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Discussion in 'Education news' started by 99sobi, Aug 11, 2020.
Triple c*ck up
The speed we have to mark them, it is impossible to maintain any decent standard of marking.
So when we go through it as a class, I let any student show me if they think there is a mistake, and amend records accordingly.
There are many mistakes, I wouldn't expect anything else.
I wasn't criticising you, just agreeing that mock exams should not be taken as the only basis for awarding the grade. The problem is these decisions about grades are being taken by people who have no clue what actually happens in schools.
At the moment OfQual haven’t decided what evidence will be required for mock exams to be used instead of the moderated grades. It could be that schools own records of grades would be enough (alongside a declaration that the mocks were done in a formal exam style) or they could add barriers e.g. requiring evidence of standardisation / exam papers. The details of the process will not be ready until next week - if ministers make up policy on the hoof then Ofqual will need some time to try and make it workable
The mock grade thing is a sop, pure and simple.
For the most part, teachers allocated grades on the basis of what we thought our kids would have got had everything gone well for them. What else could we do in the circumstances?
For the most part, those in government despise teachers and so were quite content to disregard all the effort that went in to deciding what the kids might have achieved had everything gone well for them.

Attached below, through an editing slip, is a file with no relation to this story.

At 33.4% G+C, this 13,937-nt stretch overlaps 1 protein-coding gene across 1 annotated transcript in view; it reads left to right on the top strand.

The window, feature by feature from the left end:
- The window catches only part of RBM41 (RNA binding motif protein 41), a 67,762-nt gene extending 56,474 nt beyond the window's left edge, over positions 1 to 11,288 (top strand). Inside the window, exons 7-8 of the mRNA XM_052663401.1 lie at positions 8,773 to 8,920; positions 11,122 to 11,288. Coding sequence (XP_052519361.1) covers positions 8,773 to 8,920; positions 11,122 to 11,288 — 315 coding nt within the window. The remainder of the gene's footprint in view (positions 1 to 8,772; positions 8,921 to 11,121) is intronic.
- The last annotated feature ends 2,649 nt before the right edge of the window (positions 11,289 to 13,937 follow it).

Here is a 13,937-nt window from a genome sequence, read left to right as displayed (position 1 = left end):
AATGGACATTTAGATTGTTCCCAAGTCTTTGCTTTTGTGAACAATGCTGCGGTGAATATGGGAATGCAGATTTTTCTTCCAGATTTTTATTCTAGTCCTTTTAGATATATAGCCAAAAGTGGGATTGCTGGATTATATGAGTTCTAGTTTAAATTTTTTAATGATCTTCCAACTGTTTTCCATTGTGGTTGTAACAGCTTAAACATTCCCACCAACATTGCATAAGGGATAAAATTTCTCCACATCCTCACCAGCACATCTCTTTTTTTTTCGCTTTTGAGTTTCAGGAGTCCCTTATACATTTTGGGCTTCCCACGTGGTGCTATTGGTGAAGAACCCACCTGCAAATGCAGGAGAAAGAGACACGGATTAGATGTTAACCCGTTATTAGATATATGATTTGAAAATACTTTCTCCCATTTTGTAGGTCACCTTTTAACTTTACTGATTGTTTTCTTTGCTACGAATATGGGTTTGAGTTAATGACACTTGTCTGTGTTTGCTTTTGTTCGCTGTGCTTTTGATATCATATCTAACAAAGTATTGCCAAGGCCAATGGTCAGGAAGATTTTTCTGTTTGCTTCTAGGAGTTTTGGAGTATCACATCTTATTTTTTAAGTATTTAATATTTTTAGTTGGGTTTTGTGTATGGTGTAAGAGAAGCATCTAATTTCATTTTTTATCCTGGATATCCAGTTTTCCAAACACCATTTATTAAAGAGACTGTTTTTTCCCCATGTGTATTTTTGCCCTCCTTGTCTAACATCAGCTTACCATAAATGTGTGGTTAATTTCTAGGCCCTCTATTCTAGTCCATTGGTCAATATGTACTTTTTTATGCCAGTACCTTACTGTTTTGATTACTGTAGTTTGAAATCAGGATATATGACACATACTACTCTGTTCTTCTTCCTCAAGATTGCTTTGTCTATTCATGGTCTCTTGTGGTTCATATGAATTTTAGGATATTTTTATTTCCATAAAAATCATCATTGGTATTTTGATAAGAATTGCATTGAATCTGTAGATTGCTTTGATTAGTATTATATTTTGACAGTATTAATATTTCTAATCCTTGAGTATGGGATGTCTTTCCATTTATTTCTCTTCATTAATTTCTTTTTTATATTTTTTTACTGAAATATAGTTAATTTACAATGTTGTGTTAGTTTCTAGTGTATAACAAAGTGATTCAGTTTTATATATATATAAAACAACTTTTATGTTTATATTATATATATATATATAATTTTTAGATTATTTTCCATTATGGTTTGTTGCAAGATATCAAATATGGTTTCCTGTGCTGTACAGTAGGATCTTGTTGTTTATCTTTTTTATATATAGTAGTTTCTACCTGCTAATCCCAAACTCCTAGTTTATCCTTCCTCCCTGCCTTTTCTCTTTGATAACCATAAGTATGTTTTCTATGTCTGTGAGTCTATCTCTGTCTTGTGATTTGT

Now they're bricking it and Gavin Williamson will be the sacrificial lamb though I guess he'll not be offered up on the altar till next week.
Oh, and is it cynical of me to wonder if there are certain schools whose grades will have been accepted on the nod?
Does anyone know what is happening about IGCSE grades, which many independent schools do and are not regulated by OfQual? Probably the unfairness gap will increase even more.
The real kicker for me is that this will unfairly advantage Scottish students for university places and for future jobs. Some graduate jobs specify minimum A-level grades/use them to cut down the number of applicants.
I also know of one school local to me which was placed in special measures, the staff body is almost entirely different, and they came top in the county last year for some subjects. Using three year's worth of results is going to bring them a hefty penalty they probably no longer deserve.
I don't see how they can stick to this in the long-term. I think we're headed for another U-turn from BoJo and friends.